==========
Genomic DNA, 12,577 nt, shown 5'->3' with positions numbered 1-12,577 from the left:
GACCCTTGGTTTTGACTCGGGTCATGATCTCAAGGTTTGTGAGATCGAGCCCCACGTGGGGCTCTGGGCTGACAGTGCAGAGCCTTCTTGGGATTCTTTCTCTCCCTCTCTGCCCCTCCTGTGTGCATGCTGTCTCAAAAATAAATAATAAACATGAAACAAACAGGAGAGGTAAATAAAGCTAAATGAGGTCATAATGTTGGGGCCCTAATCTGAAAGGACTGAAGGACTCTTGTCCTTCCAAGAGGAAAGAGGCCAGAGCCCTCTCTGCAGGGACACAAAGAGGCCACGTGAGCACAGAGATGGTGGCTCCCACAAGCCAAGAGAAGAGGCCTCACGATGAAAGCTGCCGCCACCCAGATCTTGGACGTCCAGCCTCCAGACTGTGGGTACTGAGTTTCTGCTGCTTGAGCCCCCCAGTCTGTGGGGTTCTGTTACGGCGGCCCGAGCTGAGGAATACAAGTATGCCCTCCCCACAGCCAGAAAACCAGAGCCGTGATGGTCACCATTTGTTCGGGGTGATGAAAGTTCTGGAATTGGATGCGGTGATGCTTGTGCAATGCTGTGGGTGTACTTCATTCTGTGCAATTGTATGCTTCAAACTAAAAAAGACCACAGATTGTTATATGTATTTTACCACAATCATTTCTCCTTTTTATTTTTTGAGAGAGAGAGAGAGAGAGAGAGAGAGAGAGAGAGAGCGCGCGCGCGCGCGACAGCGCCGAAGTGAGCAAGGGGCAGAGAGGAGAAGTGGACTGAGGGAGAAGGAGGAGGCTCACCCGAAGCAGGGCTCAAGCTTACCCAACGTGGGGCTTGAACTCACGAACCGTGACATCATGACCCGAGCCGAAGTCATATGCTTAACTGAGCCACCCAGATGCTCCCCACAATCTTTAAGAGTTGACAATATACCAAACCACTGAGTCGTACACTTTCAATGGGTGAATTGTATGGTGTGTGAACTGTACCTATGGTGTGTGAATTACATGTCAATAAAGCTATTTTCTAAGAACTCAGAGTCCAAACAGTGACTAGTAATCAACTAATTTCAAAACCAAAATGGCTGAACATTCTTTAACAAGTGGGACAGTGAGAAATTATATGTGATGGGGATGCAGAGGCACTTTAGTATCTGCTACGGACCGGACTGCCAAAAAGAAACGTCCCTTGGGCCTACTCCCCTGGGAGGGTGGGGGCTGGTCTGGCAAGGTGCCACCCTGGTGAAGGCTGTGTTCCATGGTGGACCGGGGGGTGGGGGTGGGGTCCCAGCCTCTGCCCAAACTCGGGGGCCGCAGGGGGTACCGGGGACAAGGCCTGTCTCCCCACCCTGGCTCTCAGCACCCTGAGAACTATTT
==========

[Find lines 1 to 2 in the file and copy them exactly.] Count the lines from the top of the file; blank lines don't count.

Genomic DNA, 12,577 nt, shown 5'->3' with positions numbered 1-12,577 from the left:
GACCCTTGGTTTTGACTCGGGTCATGATCTCAAGGTTTGTGAGATCGAGCCCCACGTGGGGCTCTGGGCTGACAGTGCAGAGCCTTCTTGGGATTCTTTCTCTCCCTCTCTGCCCCTCCTGTGTGCATGCTGTCTCAAAAATAAATAATAAACATGAAACAAACAGGAGAGGTAAATAAAGCTAAATGAGGTCATAATGTTGGGGCCCTAATCTGAAAGGACTGAAGGACTCTTGTCCTTCCAAGAGGAAAGAGGCCAGAGCCCTCTCTGCAGGGACACAAAGAGGCCACGTGAGCACAGAGATGGTGGCTCCCACAAGCCAAGAGAAGAGGCCTCACGATGAAAGCTGCCGCCACCCAGATCTTGGACGTCCAGCCTCCAGACTGTGGGTACTGAGTTTCTGCTGCTTGAGCCCCCCAGTCTGTGGGGTTCTGTTACGGCGGCCCGAGCTGAGGAATACAAGTATGCCCTCCCCACAGCCAGAAAACCAGAGCCGTGATGGTCACCATTTGTTCGGGGTGATGAAAGTTCTGGAATTGGATGCGGTGATGCTTGTGCAATGCTGTGGGTGTACTTCATTCTGTGCAATTGTATGCTTCAAACTAAAAAAGACCACAGATTGTTATATGTATTTTACCACAATCATTTCTCCTTTTTATTTTTTGAGAGAGAGAGAGAGAGAGAGAGAGAGAGAGAGAGAGCGCGCGCGCGCGCGACAGCGCCGAAGTGAGCAAGGGGCAGAGAGGAGAAGTGGACTGAGGGAGAAGGAGGAGGCTCACCCGAAGCAGGGCTCAAGCTTACCCAACGTGGGGCTTGAACTCACGAACCGTGACATCATGACCCGAGCCGAAGTCATATGCTTAACTGAGCCACCCAGATGCTCCCCACAATCTTTAAGAGTTGACAATATACCAAACCACTGAGTCGTACACTTTCAATGGGTGAATTGTATGGTGTGTGAACTGTACCTATGGTGTGTGAATTACATGTCAATAAAGCTATTTTCTAAGAACTCAGAGTCCAAACAGTGACTAGTAATCAACTAATTTCAAAACCAAAATGGCTGAACATTCTTTAACAAGTGGGACAGTGAGAAATTATATGTGATGGGGATGCAGAGGCACTTTAGTATCTGCTACGGACCGGACTGCCAAAAAGAAACGTCCCTTGGGCCTACTCCCCTGGGAGGGTGGGGGCTGGTCTGGCAAGGTGCCACCCTGGTGAAGGCTGTGTTCCATGGTGGACCGGGGGGTGGGGGTGGGGTCCCAGCCTCTGCCCAAACTCGGGGGCCGCAGGGGGTACCGGGGACAAGGCCTGTCTCCCCACCCTGGCTCTCAGCACCCTGAGAACTATTT